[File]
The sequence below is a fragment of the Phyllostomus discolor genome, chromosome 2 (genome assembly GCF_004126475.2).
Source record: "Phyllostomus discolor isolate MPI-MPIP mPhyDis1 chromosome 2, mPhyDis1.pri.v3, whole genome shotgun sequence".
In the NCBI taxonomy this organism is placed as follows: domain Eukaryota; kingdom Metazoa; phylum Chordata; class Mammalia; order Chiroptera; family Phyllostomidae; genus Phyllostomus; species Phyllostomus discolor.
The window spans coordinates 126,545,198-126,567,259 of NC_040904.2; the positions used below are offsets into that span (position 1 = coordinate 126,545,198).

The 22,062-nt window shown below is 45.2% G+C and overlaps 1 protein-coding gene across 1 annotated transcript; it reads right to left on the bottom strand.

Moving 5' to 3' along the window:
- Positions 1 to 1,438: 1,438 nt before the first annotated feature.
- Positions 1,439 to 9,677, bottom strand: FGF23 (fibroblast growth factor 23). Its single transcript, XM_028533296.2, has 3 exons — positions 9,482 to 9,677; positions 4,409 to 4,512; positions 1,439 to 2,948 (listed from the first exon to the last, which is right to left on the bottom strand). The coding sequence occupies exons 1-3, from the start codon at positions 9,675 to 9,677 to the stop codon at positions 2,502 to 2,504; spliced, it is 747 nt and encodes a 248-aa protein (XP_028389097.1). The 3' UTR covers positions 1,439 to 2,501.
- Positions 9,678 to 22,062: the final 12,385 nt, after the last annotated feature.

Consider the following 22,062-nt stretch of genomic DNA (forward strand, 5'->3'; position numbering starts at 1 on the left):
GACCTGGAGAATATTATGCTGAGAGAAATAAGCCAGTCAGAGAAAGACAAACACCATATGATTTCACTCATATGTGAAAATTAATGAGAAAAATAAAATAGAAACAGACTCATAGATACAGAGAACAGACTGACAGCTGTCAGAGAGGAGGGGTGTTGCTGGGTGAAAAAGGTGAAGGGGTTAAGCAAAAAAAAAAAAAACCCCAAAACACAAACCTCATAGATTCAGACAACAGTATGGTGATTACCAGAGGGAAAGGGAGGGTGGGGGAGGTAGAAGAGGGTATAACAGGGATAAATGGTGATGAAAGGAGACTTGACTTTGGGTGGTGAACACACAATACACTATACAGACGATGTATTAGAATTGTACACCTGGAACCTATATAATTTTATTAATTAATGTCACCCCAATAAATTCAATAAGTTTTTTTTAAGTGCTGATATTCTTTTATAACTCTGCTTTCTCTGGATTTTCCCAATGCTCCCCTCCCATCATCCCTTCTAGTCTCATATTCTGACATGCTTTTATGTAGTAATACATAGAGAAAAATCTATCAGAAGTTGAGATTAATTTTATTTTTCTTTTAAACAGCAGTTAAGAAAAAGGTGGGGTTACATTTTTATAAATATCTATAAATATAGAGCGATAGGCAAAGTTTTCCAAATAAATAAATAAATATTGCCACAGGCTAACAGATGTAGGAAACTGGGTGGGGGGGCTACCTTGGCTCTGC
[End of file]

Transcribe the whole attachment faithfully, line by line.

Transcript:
The sequence below is a fragment of the Phyllostomus discolor genome, chromosome 2 (genome assembly GCF_004126475.2).
Source record: "Phyllostomus discolor isolate MPI-MPIP mPhyDis1 chromosome 2, mPhyDis1.pri.v3, whole genome shotgun sequence".
In the NCBI taxonomy this organism is placed as follows: domain Eukaryota; kingdom Metazoa; phylum Chordata; class Mammalia; order Chiroptera; family Phyllostomidae; genus Phyllostomus; species Phyllostomus discolor.
The window spans coordinates 126,545,198-126,567,259 of NC_040904.2; the positions used below are offsets into that span (position 1 = coordinate 126,545,198).

The 22,062-nt window shown below is 45.2% G+C and overlaps 1 protein-coding gene across 1 annotated transcript; it reads right to left on the bottom strand.

Moving 5' to 3' along the window:
- Positions 1 to 1,438: 1,438 nt before the first annotated feature.
- Positions 1,439 to 9,677, bottom strand: FGF23 (fibroblast growth factor 23). Its single transcript, XM_028533296.2, has 3 exons — positions 9,482 to 9,677; positions 4,409 to 4,512; positions 1,439 to 2,948 (listed from the first exon to the last, which is right to left on the bottom strand). The coding sequence occupies exons 1-3, from the start codon at positions 9,675 to 9,677 to the stop codon at positions 2,502 to 2,504; spliced, it is 747 nt and encodes a 248-aa protein (XP_028389097.1). The 3' UTR covers positions 1,439 to 2,501.
- Positions 9,678 to 22,062: the final 12,385 nt, after the last annotated feature.

Consider the following 22,062-nt stretch of genomic DNA (forward strand, 5'->3'; position numbering starts at 1 on the left):
GACCTGGAGAATATTATGCTGAGAGAAATAAGCCAGTCAGAGAAAGACAAACACCATATGATTTCACTCATATGTGAAAATTAATGAGAAAAATAAAATAGAAACAGACTCATAGATACAGAGAACAGACTGACAGCTGTCAGAGAGGAGGGGTGTTGCTGGGTGAAAAAGGTGAAGGGGTTAAGCAAAAAAAAAAAAAACCCCAAAACACAAACCTCATAGATTCAGACAACAGTATGGTGATTACCAGAGGGAAAGGGAGGGTGGGGGAGGTAGAAGAGGGTATAACAGGGATAAATGGTGATGAAAGGAGACTTGACTTTGGGTGGTGAACACACAATACACTATACAGACGATGTATTAGAATTGTACACCTGGAACCTATATAATTTTATTAATTAATGTCACCCCAATAAATTCAATAAGTTTTTTTTAAGTGCTGATATTCTTTTATAACTCTGCTTTCTCTGGATTTTCCCAATGCTCCCCTCCCATCATCCCTTCTAGTCTCATATTCTGACATGCTTTTATGTAGTAATACATAGAGAAAAATCTATCAGAAGTTGAGATTAATTTTATTTTTCTTTTAAACAGCAGTTAAGAAAAAGGTGGGGTTACATTTTTATAAATATCTATAAATATAGAGCGATAGGCAAAGTTTTCCAAATAAATAAATAAATATTGCCACAGGCTAACAGATGTAGGAAACTGGGTGGGGGGGCTACCTTGGCTCTGC